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Scania: ADAS: Protecting passengers, drivers and road users

Among the many impressive features of Scania’s new bus generation, the Advanced Driver Assistance System stands out -- as a tool for enabling safe, reassuring and cost-effective bus and coach transport

Among the many impressive features of Scania’s new bus generation, the Advanced Driver Assistance System stands out — as a tool for enabling safe, reassuring and cost-effective bus and coach transport.

In today’s traffic, driving a city bus, intercity coach or tourist coach is not easy. You’re constantly looking out for other – sometimes less careful – road users. Meanwhile, you’re trying to stick to your timetable and ensure your precious cargo of passengers gets from A to B safely and comfortably.

Scania’s Advanced Driver Assistance System (ADAS) helps drivers cope with these demands. It’s an electronic system of software, sensors and cameras, addressing interactions with vulnerable road users, traffic blind spots and maintaining vehicle distance in heavy traffic.

“These days, traffic volume has hugely increased, with so many different vehicles on the road, meaning more potential risks for drivers. Drivers also have to concentrate on ticketing and passenger care. Of course they still need to pay attention to the road at all times, but ADAS is a very smart system that will give drivers significant help,” explains Angela Quilisch, Product Manager at Product Management of Buses & Coaches, who’s been responsible for product training with a focus on the safety aspects of the new bus generation.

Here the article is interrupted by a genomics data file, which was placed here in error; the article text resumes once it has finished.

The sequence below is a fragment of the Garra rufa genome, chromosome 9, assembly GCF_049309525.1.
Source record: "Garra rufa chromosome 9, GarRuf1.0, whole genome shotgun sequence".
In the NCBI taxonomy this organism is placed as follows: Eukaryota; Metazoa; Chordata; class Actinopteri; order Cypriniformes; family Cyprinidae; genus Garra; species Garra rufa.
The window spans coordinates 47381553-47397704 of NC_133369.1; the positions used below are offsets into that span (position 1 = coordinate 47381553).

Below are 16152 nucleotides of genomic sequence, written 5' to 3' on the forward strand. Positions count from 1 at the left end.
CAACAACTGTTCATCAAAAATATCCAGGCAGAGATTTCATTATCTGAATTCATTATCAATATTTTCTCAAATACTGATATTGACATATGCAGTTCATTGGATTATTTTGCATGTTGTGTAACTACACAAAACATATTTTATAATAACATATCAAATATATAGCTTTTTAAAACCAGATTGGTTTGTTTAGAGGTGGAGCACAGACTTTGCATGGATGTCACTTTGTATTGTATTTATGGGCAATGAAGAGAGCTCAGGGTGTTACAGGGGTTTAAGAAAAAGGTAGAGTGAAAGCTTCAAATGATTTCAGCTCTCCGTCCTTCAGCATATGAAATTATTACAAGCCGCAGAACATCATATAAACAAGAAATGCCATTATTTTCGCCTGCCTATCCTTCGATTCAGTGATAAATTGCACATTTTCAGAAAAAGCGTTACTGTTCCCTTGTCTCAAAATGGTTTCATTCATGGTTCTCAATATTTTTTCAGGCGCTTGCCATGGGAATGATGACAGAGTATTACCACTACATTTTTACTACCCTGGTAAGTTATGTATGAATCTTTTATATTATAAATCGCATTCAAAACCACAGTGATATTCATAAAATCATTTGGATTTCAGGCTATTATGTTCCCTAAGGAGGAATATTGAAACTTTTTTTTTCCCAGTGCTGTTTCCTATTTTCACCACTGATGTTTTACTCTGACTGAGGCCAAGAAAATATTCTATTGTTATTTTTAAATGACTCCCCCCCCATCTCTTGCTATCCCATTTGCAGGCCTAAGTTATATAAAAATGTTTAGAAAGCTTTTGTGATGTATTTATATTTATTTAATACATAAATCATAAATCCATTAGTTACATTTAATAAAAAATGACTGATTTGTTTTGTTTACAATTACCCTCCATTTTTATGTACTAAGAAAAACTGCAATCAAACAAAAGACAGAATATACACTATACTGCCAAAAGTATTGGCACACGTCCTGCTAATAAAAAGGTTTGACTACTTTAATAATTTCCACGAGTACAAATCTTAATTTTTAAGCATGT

“Advanced Adaptive Cruise Control is good for all types of buses and coaches,” adds Quilisch.

“And for city bus drivers, the standstill function avoids the need for sudden braking, while the time gap function ensures a comfortable ride on the roads for passenger and driver.”

Another key feature is the Vulnerable Road User Collision Warning system. It’s available on right and left-hand drive buses and coaches, and activates between 0 and 36 km/h. It’s particularly useful regarding cyclists and pedestrians near the bus. It’ll become mandatory in Europe for new vehicle types from 2022, and for existing vehicle types from 2024.

“Buses often drive in and out of bus stops when picking up passengers. With so many road users nowadays, some perhaps less careful than others, there’s a risk of accidents, so this function is a real help,” explains Quilisch.

The Blind Spot Warning function works at travelling speed, using a sensor on the side of the vehicle to detect and warn the driver if another vehicle is in the driver’s blind spot in an adjacent lane.

“It keeps the driver and other road users safe,” says Quilisch.

Lane Keep Assist, Lane Change Collision Prevention and even driver drowsiness & inattention alerts are also in development, the first two due in 2022, subject to the introduction of a relevant safety requirement that allows their inclusion.

Safety and comfort, but cost saving too

The ADAS package is an additional cost, but it’s a must for bus and coach operators due to its cost-saving potential.

The sheer amount of driving buses and coaches do and so much traffic on the roads makes accidents almost inevitable. One calculation says the average cost of a bus or coach accident can be more than €8,000: the cost of the downtime in the immediate aftermath of an accident; a repair costing several thousand Euros; and the cost of driver sick leave for a couple of weeks. And it all reduces vehicle uptime.

But ADAS can help avoid these common types of accidents and keep sought-after drivers happy. Early reactions from companies using the system have been unanimously positive.

Says Angela Quilisch: “ADAS can make the driver happy. If the driver’s happy and secure in their job, then passengers are secure, comfortable and happy. And above all, road users are safer.”

SOURCE: Scania

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